Donald Trump

Man Charged After Virginia Church Targeted With Racist Signs, Hate-Filled Messages

Police arrested a man on hate crime charges after racist and threatening messages were posted on the front doors of a Dumfries, Virginia, church.

Michael Todd Birkl, 49, was arrested Thursday and charged with placing a swastika on church property with intent to intimidate and interfering with property rights, police said. The actions are considered hate crimes, according to police.

Police say someone gave them a tip Thursday that led to Birkl's arrest.

The suspect was arrested at his Triangle, Virginia home, and is now being held without bond until his Nov. 8 court date.

Court records show that Birkl was arrested on charges of malicious wounding and attempted carjacking in December 2015.

Flyers bearing swastikas, messages of white power and an image from a German satire magazine depicting President Donald Trump as a member of the Klu Klux Klan were posted at Greater Praise Temple Ministries Aug. 27.

"They were just people that had hatred. I don’t know why," said Apostle William Thompson Jr., the pastor for the family-owned church.


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Virginia Sen. Tim Kaine met with members of the church Aug. 31.

"For some reason, people are bringing their hatred here," Kaine said. "There are some bitter people who want to come here and create trouble because they don't like seeing us moving on."

CJ Thompson, Thompson's 16-year-old grandson, said he has studied the KKK in school, but never expected to deal with such racism first-hand.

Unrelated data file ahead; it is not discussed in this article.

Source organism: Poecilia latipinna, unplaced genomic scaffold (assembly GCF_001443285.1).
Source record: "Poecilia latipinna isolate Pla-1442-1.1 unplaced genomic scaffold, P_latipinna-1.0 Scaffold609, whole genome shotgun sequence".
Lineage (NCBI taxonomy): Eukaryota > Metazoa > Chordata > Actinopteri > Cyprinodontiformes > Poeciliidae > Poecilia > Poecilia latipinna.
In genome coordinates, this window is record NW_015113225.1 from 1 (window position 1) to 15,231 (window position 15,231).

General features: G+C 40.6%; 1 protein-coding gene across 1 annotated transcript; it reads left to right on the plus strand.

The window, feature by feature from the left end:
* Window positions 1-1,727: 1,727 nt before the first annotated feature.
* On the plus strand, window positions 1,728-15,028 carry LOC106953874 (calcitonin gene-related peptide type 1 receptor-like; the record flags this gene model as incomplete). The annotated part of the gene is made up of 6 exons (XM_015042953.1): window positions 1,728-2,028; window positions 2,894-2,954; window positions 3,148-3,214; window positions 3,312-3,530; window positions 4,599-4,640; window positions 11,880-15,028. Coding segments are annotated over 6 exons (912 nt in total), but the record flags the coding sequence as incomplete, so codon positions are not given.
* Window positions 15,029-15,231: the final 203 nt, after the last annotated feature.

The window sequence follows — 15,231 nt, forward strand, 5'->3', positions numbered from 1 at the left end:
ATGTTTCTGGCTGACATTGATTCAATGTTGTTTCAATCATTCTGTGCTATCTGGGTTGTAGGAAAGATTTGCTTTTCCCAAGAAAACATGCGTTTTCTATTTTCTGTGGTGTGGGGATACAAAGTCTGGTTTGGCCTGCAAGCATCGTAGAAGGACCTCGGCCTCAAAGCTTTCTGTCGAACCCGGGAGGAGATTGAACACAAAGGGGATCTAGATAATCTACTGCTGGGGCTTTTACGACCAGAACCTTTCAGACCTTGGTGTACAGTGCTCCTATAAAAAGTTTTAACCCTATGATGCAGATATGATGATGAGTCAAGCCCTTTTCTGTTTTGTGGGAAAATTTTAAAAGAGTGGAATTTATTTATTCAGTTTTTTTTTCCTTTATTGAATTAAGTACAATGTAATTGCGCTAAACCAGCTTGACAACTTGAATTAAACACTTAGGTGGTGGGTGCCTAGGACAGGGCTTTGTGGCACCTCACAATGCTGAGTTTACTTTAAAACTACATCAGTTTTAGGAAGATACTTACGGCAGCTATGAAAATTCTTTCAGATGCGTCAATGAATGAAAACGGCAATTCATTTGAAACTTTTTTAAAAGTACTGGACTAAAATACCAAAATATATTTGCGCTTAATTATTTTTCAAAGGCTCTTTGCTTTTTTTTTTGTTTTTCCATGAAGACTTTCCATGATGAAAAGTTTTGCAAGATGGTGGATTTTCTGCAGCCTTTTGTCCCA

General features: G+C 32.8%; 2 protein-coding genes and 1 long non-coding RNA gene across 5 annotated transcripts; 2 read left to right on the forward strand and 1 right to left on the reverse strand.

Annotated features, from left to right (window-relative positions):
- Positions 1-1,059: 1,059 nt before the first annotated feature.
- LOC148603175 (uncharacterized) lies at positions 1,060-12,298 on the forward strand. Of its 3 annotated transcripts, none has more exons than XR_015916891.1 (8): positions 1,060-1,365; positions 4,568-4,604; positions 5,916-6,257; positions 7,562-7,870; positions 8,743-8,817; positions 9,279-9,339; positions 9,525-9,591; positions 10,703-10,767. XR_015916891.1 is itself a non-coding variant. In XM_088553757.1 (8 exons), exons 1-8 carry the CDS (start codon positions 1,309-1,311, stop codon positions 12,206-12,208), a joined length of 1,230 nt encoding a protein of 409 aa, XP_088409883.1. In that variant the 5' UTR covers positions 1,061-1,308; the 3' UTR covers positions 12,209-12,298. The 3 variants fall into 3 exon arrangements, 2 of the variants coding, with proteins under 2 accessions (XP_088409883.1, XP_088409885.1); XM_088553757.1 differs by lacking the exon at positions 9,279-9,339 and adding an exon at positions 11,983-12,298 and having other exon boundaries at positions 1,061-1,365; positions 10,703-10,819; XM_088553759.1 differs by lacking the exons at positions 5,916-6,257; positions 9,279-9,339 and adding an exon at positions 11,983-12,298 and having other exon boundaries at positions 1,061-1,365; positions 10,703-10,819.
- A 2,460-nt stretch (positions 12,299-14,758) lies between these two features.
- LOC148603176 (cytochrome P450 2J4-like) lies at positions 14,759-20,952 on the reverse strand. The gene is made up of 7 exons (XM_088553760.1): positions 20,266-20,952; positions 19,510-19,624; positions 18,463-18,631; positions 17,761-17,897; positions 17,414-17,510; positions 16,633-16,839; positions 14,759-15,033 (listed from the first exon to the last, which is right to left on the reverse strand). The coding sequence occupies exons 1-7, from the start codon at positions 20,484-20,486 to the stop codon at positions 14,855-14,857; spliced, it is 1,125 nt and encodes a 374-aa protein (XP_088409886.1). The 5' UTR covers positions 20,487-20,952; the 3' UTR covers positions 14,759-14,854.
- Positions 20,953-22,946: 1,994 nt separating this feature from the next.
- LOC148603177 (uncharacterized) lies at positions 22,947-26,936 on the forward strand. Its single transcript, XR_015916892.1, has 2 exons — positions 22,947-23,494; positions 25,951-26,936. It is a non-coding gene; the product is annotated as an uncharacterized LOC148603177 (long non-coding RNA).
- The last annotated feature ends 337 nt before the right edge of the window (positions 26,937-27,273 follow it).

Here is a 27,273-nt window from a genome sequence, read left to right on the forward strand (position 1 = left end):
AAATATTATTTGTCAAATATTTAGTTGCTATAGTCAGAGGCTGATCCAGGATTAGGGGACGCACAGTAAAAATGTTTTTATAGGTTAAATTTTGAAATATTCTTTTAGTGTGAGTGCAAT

"You know I thought I would just learn about it and live my life and never interact with it," he said.

Apostle Thompson was in the hospital battling a life-threatening disease when the incident took place. He was recently released and is preaching a message of forgiveness.

"Let them know that we forgive them and we love them as well, and we’re praying for them," Thompson said about the perpetrators.

This is not the first time Thompson and his family have been threatened. He told News4 that earlier this year, a mysterious truck pulled up to them. The people inside the vehicle called them names and made hand gestures.

"And before you know it, we heard some shooting," said Pastor Thompson. No one was injured.

"I have kids. I want to raise my children to love everyone. So I have to be an example of that, but at the same time they have to be aware that there’s hatred around," said Thompson's son, Eric Thompson.

Police are investigating the incident as possible hate crime.

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